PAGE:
The question in Job 15:7 assumes that the first created man, because coming direct from the hand of God, had the most direct and profoundest insight into the mysteries of the world which came into existence at the same time as himself. Schlottman calls to mind an ironical proverbial expression of the Hindus: "Yea, indeed, he is the first man; no wonder that he is so wise" (Roberts, Orient. Illustr. p. 276). It is not to be translated: wast thou born as the first man, which is as inadmissible as the translation of אחת מעט, Haggai 2:6, by "a little" (vid., Khler in loc.); rather ראישׁון (i.e., ראישׁון, as Joshua 21:10, formed from ראשׁ, like the Arabic raı̂s, from ras, if it is not perhaps a mere incorrect amalgamation of the forms ראשׁון and רשׁון, Job 8:8) is in apposition with the subject, and אדם is to be regarded as predicate, according to Ges. 139, 2. Raschi's translation is also impossible: wast thou born before Adam? for this Greek form of expression, πρῶτος μον, John 1:15, John 1:30; John 15:18 (comp. Odyss. xi. 481f., σεῖο μακάρτατος), is strange to the Hebrew. In the parallel question, Job 15:7, Umbr., Schlottm., and Renan (following Ewald) see a play upon Proverbs 8:24.: art thou the demiurgic Wisdom itself? But the introductory proverbs (Proverbs 1-9) are more recent than the book of Job (vid., supra, p. 24), and indeed probably, as we shall show elsewhere, belong to the time of Jehoshaphat. Consequently the more probable relation is that the writer of Proverbs 8:24. has adopted words from the book of Job in describing the pre-existence of the Chokma. Was Job, a higher spirit-nature, brought forth, i.e., as it were amidst the pangs of travail (חוללת, Pulal from חול, חיל), before the hills? for the angels, according to Scripture, were created before man, and even before the visible universe (vid., Job 38:4.). Hirz., Ew., Schlottm., and others erroneously translate the futt. in the questions, Job 15:8, as praes. All the verbs in Job 15:7, Job 15:8, are under the control of the retrospective character which is given to the verses by ראישׁון; comp. Job 10:10., where זכר־נא has the same influence, and also Job 3:3, where the historical sense of אוּלד depends not upon the syntax, but upon logical necessity. Translate therefore: didst thou attend in the secret council (סוד, like Jeremiah 23:18, comp. Psalm 89:8) of Eloah (according to the correct form of writing in Codd. and in Kimchi, Michlol 54a, הבסוד, like Job 15:11 המעט and Job 22:13 הבעד, with Beth raph. and without Gaja),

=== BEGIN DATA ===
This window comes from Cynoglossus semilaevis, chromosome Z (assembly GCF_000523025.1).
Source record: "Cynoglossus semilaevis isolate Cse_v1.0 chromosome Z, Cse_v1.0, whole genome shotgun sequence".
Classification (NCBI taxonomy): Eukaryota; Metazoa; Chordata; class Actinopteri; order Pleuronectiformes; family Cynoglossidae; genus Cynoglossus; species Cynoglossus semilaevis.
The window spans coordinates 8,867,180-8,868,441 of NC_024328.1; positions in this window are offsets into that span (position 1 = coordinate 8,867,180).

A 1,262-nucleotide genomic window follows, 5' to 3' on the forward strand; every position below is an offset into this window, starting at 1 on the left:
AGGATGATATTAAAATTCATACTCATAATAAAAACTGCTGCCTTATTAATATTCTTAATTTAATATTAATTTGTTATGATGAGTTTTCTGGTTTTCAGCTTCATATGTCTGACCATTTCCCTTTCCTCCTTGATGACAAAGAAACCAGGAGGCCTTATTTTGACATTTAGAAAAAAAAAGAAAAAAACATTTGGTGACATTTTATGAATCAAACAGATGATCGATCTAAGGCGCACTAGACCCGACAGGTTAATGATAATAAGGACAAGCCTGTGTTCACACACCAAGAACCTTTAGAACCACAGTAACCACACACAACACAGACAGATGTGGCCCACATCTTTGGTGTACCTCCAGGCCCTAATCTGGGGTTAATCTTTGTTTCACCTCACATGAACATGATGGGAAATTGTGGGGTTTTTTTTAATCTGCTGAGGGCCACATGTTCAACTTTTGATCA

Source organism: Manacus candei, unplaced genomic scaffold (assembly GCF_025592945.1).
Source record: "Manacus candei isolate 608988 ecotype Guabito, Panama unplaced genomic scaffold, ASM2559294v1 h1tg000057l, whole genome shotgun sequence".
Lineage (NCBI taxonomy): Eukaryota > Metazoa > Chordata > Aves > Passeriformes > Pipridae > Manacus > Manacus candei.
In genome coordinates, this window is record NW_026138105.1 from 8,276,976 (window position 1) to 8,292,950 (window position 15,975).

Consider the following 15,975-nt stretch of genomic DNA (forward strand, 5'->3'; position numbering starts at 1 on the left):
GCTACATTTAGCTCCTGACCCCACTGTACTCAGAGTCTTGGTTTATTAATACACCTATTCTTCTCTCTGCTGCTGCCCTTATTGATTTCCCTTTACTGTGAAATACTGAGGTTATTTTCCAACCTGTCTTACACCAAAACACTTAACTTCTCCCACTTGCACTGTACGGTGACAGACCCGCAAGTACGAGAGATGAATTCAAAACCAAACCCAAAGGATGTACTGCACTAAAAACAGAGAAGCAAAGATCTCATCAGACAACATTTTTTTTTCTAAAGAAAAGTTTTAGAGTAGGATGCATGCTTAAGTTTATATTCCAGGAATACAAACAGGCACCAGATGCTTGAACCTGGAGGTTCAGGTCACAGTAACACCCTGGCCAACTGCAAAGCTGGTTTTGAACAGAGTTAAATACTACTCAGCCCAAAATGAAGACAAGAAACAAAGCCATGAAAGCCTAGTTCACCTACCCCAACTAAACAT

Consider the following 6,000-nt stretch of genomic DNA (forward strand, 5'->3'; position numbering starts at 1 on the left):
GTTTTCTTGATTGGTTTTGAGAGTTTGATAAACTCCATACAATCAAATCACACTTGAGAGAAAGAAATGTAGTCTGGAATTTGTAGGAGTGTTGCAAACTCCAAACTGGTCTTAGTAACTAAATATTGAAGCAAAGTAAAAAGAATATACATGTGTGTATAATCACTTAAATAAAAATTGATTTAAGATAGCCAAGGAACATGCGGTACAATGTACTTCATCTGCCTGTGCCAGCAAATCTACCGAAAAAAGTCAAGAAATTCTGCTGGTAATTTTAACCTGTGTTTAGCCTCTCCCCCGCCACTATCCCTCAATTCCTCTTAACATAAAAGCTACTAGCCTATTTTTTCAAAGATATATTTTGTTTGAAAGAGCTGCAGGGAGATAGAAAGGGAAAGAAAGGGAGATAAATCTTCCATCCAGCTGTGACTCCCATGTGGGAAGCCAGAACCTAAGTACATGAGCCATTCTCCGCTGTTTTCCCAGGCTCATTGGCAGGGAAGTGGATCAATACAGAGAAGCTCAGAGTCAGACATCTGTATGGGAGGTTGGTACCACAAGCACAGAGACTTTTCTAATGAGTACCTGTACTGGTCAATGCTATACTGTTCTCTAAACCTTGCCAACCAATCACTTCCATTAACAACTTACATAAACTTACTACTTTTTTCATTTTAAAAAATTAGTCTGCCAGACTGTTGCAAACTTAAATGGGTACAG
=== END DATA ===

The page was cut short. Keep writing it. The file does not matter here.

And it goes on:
(Note: As a rule, the interrogative He, when pointed with Pathach, has Gaja against the Pathach 2 Samuel 7:5; this, however, falls away (among other instances) when the syllable immediately following the He has the tone, as in the two examples given above (comp. also האל, Job 8:3; הלאל, Job 13:7), or the usual Gaja (Metheg) which stands in the antepenultima (Br, Metheg-Setzung, 23)